Week 1 of the NFL season is finally here, and the Seahawks had a very busy weekend leading up to their season opener against the Cincinnati Bengals, one that included setting an initial 53-man roster and acquiring Jadeveon Clowney in a trade. With that in mind, it’s time once again to answer questions from you the fans. As always, thanks to everyone who asked questions this week, and apologies if I didn’t get to yours this time around. And remember, you can now ask questions and also sign up to have the weekly mailbag delivered to your inbox at Seahawks.com/SeahawksMailbag.
@TerryTaylor121 asks, “How does adding Jadeveon Clowney change overall season expectations?”
A: For starters, expectations for this team were already high. The Seahawks really like the mix of veteran leadership and young talent on the roster, and feel good about the way they finished last season winning six of seven to make the postseason.
“We have a really good foundation,” Seahawks coach Pete Carroll said last week, prior to the addition to Clowney. “I think we’re going to have a really good team, and I don’t care about saying that. I don’t think there’s any question in my mind that we’re going to play really good football and we’re going to be hard to beat, particularly if we can continue to run the ball. We’ve got the right guys.”
So on one hand, it’s hard to say that expectations change much, at least internally, because this team already expected to be very good. That being said, adding an elite defensive end provides a boost to any defense, so it’s reasonable to expect that the Seahawks will be a better team on that side of the ball, particularly when you're talking about pairing Clowney with another elite pass-rusher like Ziggy Ansah.
After all, as Carroll said, Clowney is “a rare football player. He’s got special skills that most guys just don’t have. It’s great quickness, his reaction time, the length that he can use, his ability to run, his instincts. He has made a lot of plays in the backfield over the years, instinctive plays, penetrating and causing problems, and we plan to allow him to do that in our scheme. It’ll fit really well with what we’re doing. We see a great fit, whether it’s early downs or third-down stuff. He’s pretty much got what you’re looking for.”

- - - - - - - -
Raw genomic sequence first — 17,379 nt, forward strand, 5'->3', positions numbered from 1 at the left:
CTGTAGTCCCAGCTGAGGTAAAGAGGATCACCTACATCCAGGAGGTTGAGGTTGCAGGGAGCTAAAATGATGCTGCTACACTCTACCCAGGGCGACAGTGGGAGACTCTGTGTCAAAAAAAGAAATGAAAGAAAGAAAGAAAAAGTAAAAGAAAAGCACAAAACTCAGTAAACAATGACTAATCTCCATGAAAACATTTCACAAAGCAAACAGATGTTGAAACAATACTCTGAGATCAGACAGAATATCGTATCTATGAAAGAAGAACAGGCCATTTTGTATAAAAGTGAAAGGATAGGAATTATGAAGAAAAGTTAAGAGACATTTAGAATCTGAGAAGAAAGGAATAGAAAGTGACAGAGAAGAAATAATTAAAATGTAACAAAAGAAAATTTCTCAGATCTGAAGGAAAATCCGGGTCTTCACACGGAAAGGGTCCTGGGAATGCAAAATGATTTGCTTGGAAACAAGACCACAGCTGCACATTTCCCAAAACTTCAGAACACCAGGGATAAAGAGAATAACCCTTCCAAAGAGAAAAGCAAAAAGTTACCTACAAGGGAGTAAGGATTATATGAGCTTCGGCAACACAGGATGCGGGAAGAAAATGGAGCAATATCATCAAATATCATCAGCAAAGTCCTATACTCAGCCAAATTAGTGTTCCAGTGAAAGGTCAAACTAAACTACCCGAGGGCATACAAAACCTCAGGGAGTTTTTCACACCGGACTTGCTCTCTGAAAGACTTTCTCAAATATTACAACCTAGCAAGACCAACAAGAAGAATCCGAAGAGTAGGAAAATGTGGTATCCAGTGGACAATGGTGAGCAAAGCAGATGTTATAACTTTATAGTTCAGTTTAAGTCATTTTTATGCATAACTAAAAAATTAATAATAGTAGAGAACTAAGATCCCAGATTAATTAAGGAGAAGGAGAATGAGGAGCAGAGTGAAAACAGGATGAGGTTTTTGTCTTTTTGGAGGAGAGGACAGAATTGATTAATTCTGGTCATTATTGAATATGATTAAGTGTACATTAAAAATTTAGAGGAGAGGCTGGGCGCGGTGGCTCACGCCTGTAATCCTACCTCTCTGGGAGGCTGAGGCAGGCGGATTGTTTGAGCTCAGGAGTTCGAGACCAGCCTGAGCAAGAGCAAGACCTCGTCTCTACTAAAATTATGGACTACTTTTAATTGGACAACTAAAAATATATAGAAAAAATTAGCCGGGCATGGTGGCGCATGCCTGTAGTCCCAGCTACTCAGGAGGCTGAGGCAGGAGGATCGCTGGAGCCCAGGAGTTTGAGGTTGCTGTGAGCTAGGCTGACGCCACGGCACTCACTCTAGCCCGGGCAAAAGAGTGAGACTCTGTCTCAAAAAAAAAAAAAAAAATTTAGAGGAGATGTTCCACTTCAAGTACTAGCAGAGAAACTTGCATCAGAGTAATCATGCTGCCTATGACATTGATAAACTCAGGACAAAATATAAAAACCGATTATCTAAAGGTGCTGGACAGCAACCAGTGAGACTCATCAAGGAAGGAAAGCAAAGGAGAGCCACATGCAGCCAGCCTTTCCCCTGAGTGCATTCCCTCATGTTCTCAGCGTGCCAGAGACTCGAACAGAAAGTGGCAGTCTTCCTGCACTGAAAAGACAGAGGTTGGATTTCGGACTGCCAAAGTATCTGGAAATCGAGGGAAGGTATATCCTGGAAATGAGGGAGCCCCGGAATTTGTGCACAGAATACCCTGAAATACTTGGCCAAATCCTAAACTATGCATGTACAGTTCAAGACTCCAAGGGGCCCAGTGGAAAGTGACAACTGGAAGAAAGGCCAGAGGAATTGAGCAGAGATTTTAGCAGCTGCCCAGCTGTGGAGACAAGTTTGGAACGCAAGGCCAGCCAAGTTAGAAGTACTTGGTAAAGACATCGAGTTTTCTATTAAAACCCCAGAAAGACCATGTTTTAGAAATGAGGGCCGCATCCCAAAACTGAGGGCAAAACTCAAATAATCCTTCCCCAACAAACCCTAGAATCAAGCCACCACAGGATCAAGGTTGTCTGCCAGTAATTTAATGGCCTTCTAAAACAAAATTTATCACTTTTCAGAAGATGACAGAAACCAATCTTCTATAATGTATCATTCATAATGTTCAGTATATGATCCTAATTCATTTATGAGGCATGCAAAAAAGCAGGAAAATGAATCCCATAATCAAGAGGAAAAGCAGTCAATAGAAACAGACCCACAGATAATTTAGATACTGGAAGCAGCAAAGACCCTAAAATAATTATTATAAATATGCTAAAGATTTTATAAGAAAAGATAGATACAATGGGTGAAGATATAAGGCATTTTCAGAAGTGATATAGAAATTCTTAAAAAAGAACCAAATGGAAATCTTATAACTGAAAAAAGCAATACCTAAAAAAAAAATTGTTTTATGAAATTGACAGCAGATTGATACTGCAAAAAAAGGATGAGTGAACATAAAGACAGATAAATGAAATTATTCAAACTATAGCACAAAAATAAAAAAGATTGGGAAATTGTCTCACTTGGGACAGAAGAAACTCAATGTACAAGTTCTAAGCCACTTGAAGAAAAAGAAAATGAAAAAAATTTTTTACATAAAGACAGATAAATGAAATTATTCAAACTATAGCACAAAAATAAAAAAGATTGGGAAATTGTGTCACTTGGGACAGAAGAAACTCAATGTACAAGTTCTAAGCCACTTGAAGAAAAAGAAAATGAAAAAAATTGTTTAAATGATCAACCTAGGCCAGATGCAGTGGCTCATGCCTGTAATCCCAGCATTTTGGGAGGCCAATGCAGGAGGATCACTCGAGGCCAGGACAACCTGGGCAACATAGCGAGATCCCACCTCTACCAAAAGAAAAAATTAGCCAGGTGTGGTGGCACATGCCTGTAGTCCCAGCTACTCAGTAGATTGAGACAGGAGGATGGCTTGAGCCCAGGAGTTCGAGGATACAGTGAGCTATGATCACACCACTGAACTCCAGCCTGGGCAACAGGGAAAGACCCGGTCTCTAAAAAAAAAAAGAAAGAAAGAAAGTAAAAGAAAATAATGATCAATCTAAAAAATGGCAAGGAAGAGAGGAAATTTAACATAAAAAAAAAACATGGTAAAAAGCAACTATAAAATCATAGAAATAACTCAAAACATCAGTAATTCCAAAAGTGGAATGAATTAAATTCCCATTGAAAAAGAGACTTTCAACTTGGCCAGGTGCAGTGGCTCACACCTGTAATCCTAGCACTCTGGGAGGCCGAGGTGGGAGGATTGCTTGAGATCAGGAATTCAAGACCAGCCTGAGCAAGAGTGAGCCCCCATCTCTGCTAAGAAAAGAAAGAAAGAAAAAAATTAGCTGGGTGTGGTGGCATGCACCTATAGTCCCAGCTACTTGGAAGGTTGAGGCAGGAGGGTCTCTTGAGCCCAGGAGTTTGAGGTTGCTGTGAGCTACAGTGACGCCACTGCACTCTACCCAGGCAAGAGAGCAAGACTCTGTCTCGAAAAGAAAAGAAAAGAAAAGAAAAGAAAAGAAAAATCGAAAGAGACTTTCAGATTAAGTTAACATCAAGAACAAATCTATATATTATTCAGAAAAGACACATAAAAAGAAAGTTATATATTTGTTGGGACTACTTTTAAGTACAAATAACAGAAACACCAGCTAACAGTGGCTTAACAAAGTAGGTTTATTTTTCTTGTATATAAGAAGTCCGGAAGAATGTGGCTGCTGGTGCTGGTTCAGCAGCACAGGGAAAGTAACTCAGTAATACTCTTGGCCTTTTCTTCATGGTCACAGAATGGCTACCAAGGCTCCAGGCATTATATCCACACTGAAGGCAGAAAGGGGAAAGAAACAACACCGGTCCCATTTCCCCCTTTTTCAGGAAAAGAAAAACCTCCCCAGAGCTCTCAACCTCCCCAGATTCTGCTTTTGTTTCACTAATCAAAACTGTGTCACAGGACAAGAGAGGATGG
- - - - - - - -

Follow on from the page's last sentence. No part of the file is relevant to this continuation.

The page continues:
@fantasyfbdriven asks, “Does Seattle’s defensive scheme lend itself to Jadeveon Clowney’s abilities?”
A: Yes, but more importantly, I’d argue that Clowney’s abilities lend themselves to pretty much any scheme. He’s so physically gifted that he should be able to thrive in just about any scheme. Clowney mentioned on Monday that he likes the idea of being back in a 4-3 defense like he played in in college, but that doesn’t mean the Seahawks will simply line him up at one end spot every play and not get creative with him. Carroll likes finding ways to maximize players’ unique skillsets, whether it was turning defensive tackle Red Bryant into a run-stuffing end, or utilizing Michael Bennett’s versatility to play all over the defensive line, or converting Tre Flowers from safety to cornerback, or turning George Fant into an oversized tight end. So if there are ways to maximize Clowney’s talents by moving him around to different spots, expect to see some of that, particularly as the season goes along and he gets more comfortable in Seattle’s offense.
Leighton Sillitoe from Houston asks, “Will Jadeveon Clowney be a one-year rental?”
A: Maybe, but if he’s really productive and helps the Seahawks win games, isn’t that still worth it for what it cost to acquire him, particularly knowing that Clowney leaving would likely net a good compensatory pick in 2021? Because Clowney is on the franchise tag and the deadline for franchised players to negotiate extensions has passed, he and the Seahawks can’t work on a potential new deal until after the season. Clowney and Carroll both said Monday that their focus is on the now and not on what will happen after the season, but knowing that he came to the Seahawks in part because of the culture that has been built here, word of which was relayed to him by former Texans teammate Duane Brown, it’s definitely reasonable to think a long-term deal could be worked out after the season if things go well this year.
Andrew Thaxton from Fayetteville, Arkansas asks, “Has there been any further clarity shed on David Moore’s injury? Will he slide right back in with the starters once he is cleared?”
A: Moore has a non-displaced fracture in his humerus bone, and while a specific timeline has not been given, Carroll has said on a couple of occasions that Moore will be out into the regular season. On Monday, Carroll said, “Nothing is going to change for a while. He had a crack in his shoulder, so he’s just got to wait it out. He feels pretty darn good. That’s the problem with it, it’s not hindering him in any way, there’s no displacement, so he’s going to feel like he’s ready to play in a week or so, but he won’t be able to for a while. We’ve got to wait it out.”